Jeff Bezos Bought The Washington Post, But The Left Won’t Allow Him To Run It

Here’s a bit of useful history.

In 1933, the then-bankrupt Washington Post was purchased by the wealthy financier Eugene Meyer. With Meyer’s passing, the paper was inherited by his daughter and son-law, Katherine Meyer Graham and husband Phil Graham.

As his wife noted in her memoirs, Phil Graham himself met with tragedy, suffering from manic depression and eventually taking his own life. With that, Kay Graham was on her own – and decidedly made the Washington Post the paper to read when it came to coverage of all things Washington.

Famously, along the way, she and Executive Editor Ben Bradlee managed the paper through a series of what liberals perceived as heroic crusades, from the Pentagon Papers to Watergate to Iran-Contra. As a sign of its esteem in media circles, the paper won 18 Pulitzer Prizes, a total that eventually climbed to 73.

And then, the golden era, as it were, inevitably ended. In 2013 it was purchased by Amazon billionaire Jeff Bezos.

Now, in June of 2024, the paper is in trouble. Having staked its flag to being in the anti-Trump media, its circulation has headed south. Which is where Bezos and his picks to run the paper have run into trouble.

After the sacking of Executive Editor Sally Buzbee by the Bezos-appointed chief executive William Lewis, CNN reported this:  

The Post said that Matt Murray, former editor in chief of The Wall Street Journal, will immediately replace Buzbee as executive editor. Murray will serve in that position through the 2024 presidential election.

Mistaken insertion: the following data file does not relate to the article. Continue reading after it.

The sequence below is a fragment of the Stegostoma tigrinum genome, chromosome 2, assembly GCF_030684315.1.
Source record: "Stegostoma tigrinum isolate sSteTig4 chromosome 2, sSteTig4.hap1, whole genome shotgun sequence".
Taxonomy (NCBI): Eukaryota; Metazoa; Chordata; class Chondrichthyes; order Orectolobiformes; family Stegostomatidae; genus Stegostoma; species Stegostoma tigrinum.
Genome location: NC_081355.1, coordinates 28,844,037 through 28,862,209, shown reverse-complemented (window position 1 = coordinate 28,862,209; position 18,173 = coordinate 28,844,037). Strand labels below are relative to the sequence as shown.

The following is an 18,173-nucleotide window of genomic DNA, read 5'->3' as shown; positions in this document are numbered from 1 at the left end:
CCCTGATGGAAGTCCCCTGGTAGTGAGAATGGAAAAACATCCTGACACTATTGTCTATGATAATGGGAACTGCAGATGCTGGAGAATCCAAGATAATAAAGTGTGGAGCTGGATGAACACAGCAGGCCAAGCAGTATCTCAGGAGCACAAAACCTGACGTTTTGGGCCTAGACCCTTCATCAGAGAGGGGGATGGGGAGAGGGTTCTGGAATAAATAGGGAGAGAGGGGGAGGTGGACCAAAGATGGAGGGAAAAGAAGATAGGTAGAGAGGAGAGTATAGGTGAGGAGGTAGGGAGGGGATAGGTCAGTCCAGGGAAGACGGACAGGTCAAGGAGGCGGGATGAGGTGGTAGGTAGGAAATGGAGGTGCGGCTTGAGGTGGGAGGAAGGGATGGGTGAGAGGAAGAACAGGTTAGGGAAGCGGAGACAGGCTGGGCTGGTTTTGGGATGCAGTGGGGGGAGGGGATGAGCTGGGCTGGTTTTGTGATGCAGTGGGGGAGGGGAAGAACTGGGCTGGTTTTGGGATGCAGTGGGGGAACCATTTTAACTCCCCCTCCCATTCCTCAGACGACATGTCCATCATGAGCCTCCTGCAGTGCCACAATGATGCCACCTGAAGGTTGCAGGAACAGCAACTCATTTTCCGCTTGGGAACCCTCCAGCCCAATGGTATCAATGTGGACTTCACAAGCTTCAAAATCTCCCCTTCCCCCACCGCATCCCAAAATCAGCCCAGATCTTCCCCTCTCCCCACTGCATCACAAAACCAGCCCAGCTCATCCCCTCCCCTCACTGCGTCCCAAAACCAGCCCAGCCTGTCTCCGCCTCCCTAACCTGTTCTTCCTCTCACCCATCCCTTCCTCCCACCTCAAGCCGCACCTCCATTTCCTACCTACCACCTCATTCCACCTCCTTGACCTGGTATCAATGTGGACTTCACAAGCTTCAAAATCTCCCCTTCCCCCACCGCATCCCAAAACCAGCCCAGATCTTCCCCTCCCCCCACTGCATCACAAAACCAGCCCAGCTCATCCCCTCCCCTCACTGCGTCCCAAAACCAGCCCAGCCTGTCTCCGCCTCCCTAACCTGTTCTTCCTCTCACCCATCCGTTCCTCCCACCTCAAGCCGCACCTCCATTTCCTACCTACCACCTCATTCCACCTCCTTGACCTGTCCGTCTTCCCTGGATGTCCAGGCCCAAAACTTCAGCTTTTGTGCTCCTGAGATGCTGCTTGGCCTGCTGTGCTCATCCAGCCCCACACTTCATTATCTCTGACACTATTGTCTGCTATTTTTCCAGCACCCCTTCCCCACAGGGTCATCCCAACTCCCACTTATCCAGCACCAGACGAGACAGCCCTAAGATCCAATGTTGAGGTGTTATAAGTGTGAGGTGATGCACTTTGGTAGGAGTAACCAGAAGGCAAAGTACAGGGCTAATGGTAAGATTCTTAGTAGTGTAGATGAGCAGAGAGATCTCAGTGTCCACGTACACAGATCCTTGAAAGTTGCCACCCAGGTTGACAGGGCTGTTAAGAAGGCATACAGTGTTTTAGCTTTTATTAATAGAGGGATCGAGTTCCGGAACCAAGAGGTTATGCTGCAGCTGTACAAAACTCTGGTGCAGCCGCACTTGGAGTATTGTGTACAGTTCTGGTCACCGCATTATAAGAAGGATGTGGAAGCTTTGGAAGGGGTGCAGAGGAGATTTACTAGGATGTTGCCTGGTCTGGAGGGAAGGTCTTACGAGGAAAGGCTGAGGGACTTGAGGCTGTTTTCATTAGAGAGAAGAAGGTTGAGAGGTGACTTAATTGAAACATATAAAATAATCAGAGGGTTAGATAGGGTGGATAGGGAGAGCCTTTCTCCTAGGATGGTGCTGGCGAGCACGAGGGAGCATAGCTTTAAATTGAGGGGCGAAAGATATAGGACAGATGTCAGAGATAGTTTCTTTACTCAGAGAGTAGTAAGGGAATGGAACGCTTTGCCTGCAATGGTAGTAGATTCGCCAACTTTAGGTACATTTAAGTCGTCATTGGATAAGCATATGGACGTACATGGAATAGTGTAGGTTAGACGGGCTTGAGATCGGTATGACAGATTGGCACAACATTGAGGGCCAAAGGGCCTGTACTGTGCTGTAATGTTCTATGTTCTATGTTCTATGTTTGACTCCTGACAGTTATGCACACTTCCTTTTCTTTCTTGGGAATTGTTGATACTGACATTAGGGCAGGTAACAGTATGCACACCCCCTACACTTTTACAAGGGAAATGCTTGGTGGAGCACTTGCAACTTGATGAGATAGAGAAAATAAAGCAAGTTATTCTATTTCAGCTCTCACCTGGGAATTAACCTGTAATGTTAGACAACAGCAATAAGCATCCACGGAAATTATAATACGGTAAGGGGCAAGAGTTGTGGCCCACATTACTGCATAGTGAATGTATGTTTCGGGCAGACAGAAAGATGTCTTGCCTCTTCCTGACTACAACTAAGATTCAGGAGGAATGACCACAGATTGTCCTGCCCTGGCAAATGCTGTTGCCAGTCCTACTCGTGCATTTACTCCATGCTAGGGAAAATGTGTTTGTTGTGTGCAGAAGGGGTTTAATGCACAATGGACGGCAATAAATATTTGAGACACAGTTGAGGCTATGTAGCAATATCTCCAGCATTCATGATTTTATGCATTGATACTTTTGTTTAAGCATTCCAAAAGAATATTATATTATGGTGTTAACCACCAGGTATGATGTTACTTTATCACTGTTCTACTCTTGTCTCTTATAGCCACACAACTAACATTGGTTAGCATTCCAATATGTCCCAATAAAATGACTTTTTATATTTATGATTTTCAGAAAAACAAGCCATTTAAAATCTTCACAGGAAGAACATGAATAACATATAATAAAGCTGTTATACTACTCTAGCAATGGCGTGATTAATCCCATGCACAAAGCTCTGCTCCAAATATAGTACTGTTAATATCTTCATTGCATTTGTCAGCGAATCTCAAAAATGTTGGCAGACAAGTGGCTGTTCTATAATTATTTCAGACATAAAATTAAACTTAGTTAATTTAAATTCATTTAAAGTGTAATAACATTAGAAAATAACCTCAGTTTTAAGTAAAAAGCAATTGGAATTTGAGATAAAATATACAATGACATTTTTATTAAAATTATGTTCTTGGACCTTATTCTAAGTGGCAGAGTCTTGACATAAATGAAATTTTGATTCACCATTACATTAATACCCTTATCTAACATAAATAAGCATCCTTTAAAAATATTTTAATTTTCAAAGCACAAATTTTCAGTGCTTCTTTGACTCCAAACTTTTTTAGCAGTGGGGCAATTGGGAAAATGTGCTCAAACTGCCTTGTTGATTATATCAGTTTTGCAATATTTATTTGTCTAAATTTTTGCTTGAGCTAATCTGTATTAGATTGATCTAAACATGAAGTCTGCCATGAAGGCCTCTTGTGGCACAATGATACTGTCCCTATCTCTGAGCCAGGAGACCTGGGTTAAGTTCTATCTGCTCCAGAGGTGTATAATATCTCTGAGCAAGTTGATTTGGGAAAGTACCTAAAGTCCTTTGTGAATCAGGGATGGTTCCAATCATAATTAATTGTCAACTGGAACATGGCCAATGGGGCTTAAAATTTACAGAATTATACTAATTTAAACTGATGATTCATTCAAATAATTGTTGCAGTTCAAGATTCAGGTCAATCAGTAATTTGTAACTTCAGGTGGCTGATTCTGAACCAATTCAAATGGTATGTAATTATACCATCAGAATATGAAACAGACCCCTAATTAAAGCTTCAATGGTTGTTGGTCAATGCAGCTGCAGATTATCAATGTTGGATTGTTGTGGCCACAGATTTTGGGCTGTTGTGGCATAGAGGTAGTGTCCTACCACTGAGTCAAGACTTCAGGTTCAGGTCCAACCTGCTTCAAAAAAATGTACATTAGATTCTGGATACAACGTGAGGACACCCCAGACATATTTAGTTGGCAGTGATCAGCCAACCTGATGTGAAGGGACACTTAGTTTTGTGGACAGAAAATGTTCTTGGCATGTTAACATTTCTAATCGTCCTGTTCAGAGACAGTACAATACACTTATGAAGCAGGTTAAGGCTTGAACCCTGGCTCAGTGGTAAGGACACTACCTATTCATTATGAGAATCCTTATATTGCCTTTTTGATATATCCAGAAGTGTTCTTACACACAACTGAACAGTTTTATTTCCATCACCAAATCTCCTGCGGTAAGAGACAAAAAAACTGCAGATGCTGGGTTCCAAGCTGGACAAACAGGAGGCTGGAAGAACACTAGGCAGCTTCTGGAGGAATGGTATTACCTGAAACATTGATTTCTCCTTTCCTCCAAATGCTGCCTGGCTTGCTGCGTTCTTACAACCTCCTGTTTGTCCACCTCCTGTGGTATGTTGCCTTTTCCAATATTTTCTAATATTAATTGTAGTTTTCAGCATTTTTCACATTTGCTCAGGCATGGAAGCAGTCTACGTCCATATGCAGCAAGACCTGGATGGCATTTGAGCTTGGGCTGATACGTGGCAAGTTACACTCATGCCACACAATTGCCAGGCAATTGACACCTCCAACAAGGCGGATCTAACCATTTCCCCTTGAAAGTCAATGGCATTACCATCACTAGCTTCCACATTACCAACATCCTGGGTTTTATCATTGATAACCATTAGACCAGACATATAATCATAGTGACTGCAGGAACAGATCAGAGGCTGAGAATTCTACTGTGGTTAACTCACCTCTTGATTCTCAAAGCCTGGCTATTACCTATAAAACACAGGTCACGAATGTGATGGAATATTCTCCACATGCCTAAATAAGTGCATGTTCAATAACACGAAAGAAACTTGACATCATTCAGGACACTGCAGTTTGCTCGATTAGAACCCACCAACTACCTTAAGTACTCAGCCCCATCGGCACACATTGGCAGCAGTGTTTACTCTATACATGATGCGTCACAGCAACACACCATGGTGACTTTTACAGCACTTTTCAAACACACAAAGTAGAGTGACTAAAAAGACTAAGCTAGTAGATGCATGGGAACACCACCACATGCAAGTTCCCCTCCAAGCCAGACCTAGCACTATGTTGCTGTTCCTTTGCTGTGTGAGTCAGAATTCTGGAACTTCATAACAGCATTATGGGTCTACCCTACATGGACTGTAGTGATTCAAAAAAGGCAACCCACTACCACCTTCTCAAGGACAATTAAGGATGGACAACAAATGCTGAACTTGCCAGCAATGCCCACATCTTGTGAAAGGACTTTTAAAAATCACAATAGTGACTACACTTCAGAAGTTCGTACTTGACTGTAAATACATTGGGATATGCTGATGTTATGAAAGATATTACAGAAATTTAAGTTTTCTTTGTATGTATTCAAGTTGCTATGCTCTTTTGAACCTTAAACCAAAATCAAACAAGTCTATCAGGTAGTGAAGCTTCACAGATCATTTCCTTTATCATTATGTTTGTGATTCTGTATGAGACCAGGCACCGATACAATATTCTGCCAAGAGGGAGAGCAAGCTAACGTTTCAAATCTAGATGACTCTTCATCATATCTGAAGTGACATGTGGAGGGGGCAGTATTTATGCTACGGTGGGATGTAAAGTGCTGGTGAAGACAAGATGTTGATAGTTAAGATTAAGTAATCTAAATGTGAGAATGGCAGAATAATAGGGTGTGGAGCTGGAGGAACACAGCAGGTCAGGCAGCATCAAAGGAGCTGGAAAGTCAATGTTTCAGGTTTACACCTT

After the November election, Robert Winnett, deputy editor of The Telegraph Media Group, will take on a new role as editor of The Post, overseeing its core news offering. Murray will then transition to overseeing the formation of a new newsroom at The Post, one which focuses on service and social media journalism.

Lewis said the creation of an additional newsroom division represents a “definitive step away from the ‘one size fits all’ approach and moving towards meeting our audiences where they are.

Cue the nightmare and staff revolt. This story, written by four Post reporters reported this of an allegation Lewis had been involved in a controversy centered on the theft of a forthcoming copy of the memoirs of ex-British Prime Minister Tony Blair. The Post story reported: 

The suspect arrested by London police in 2010 was John Ford, a once-aspiring actor who has since admitted to an extensive career using deception and illegal means to obtain confidential information for Britain’s Sunday Times newspaper. Facing potential prosecution, Ford called a journalist he said he had collaborated with repeatedly — and trusted to come to his rescue.

That journalist, according to draft book chapters Ford later wrote recounting his ordeal, was Robert Winnett, a Sunday Times veteran who is set to become editor of the Washington Post later this year.

And with that, shortly thereafter journalist Winnett’s potential job at The Post went up in smoke. 

Rebellion was afoot in the Post newsroom. Lewis, it was said, “had lost the legitimacy to lead” the paper.

There’s more, a lot more. But the bottom line is that with the Bezos takeover and his attempt to bring change to the sinking fortunes of the paper – to save it – open rebellion has broken out with the staff.

As noted two weeks ago in this space: 

In short, these liberal activists posing as journalists would in fact rather see the paper collapse then start to report stories in a fair and balanced fashion that can be seen as not tilting left.

Which is to say, the internals at the Post have, in a mere two weeks, gotten worse.

And that in turn means there is one seriously basic fact at the Post

Jeff Bezos may have purchased the Washington Post. On paper he is the owner. But the left-wing activists who are masquerading as journalists are determined to not allow Bezos to run the paper he owns.

Somewhere Eugene Meyer and Katherine Graham, Phil Graham and Ben Bradlee are rolling their eyes and shaking their heads.

For the Washington Post, time has moved on. 

And not in a good way.

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